Cutting Weight: Focusing on the Big 3

Hauling 50 lbs. of stuff up a mountain and back down again the next day for 20 miles does not sound that fun. Most people who love camping are scared to go backpacking because they NEED all of their stuff but it’s too much to carry.

There are different philosophies about how much stuff to carry and what should be your base weight (the weight of your pack without adding in the consumables like water and food). People have suggestions about dropping weight for ultra-light backpacking, maxing out their luxuries, and bring only what is necessary.

Since there is so much information, I am writing this post to give you a starting point.

My first suggestions is whatever gear that you get take it out in the backyard and learn how to use it. I would then take it on an easy hike or car camping to solidify your understanding of the piece of gear. You can have the best gear or the most expensive, but if you don’t know how to use it, your trip will suck.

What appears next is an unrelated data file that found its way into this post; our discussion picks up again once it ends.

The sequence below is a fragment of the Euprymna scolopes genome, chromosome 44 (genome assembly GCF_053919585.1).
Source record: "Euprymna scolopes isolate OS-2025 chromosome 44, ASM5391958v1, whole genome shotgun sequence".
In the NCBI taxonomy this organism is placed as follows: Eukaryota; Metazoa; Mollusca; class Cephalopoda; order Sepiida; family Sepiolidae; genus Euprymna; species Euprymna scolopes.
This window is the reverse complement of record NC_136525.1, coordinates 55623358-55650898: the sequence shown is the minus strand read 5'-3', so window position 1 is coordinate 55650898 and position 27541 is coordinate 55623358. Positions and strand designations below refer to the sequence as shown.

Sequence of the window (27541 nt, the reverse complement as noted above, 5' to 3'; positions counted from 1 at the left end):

The Big 3 refers to the 3 heaviest items that you will take. These are the items that also can make your trip super comfortable or suck for a number of different reasons. The Big 3 refer to your pack, your sleeping bag, and your shelter.

There are a million different types and sizes of packs with different features that you can get on a pack. There are different styles of hiking and specific packs for the different styles of hiking. Each person will have a handful of packs that will work perfectly for the trips they want to go on during their life. (see Choosing a Pack for info on choosing the right pack)

Your sleeping bag is usually the lighter item that is part of the Big 3. Just like with packs, sleeping bags have so many different fills, types and features that will be determined by the activities where you will use it. This is especially important if you ever plan to backpack somewhere cold.


Your shelter can be the lightest or the heaviest depending on what you are wanting to accomplish. I say that because I have slept in hammock which is super light, but I have also hauled a 8-person tent for 8 miles into camp when I was in high school. It depends on you. You shelter and your sleeping bag will change depending on what you choose for one or the other, so check out Choosing a Sleeping System for more information on how to choose the correct sleeping system for you.

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